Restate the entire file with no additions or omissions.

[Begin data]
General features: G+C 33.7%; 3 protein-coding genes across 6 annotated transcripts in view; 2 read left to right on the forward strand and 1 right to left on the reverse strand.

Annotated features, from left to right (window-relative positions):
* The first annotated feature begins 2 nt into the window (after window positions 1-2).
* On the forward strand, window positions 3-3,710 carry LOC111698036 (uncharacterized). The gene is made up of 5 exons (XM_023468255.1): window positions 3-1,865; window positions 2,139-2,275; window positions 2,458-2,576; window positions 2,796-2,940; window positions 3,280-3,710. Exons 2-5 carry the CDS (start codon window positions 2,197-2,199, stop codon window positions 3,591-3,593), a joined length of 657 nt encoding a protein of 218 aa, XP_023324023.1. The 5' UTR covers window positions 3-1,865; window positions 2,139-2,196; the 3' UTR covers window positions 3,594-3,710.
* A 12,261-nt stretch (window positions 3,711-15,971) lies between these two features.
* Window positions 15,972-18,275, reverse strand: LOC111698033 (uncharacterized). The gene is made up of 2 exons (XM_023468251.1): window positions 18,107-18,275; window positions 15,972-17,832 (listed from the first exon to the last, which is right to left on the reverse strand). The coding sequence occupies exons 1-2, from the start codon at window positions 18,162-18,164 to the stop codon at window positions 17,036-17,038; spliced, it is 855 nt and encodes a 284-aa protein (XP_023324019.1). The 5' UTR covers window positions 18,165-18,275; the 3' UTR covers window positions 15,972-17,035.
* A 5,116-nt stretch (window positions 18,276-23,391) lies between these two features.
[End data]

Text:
General features: G+C 33.7%; 3 protein-coding genes across 6 annotated transcripts in view; 2 read left to right on the forward strand and 1 right to left on the reverse strand.

Annotated features, from left to right (window-relative positions):
* The first annotated feature begins 2 nt into the window (after window positions 1-2).
* On the forward strand, window positions 3-3,710 carry LOC111698036 (uncharacterized). The gene is made up of 5 exons (XM_023468255.1): window positions 3-1,865; window positions 2,139-2,275; window positions 2,458-2,576; window positions 2,796-2,940; window positions 3,280-3,710. Exons 2-5 carry the CDS (start codon window positions 2,197-2,199, stop codon window positions 3,591-3,593), a joined length of 657 nt encoding a protein of 218 aa, XP_023324023.1. The 5' UTR covers window positions 3-1,865; window positions 2,139-2,196; the 3' UTR covers window positions 3,594-3,710.
* A 12,261-nt stretch (window positions 3,711-15,971) lies between these two features.
* Window positions 15,972-18,275, reverse strand: LOC111698033 (uncharacterized). The gene is made up of 2 exons (XM_023468251.1): window positions 18,107-18,275; window positions 15,972-17,832 (listed from the first exon to the last, which is right to left on the reverse strand). The coding sequence occupies exons 1-2, from the start codon at window positions 18,162-18,164 to the stop codon at window positions 17,036-17,038; spliced, it is 855 nt and encodes a 284-aa protein (XP_023324019.1). The 5' UTR covers window positions 18,165-18,275; the 3' UTR covers window positions 15,972-17,035.
* A 5,116-nt stretch (window positions 18,276-23,391) lies between these two features.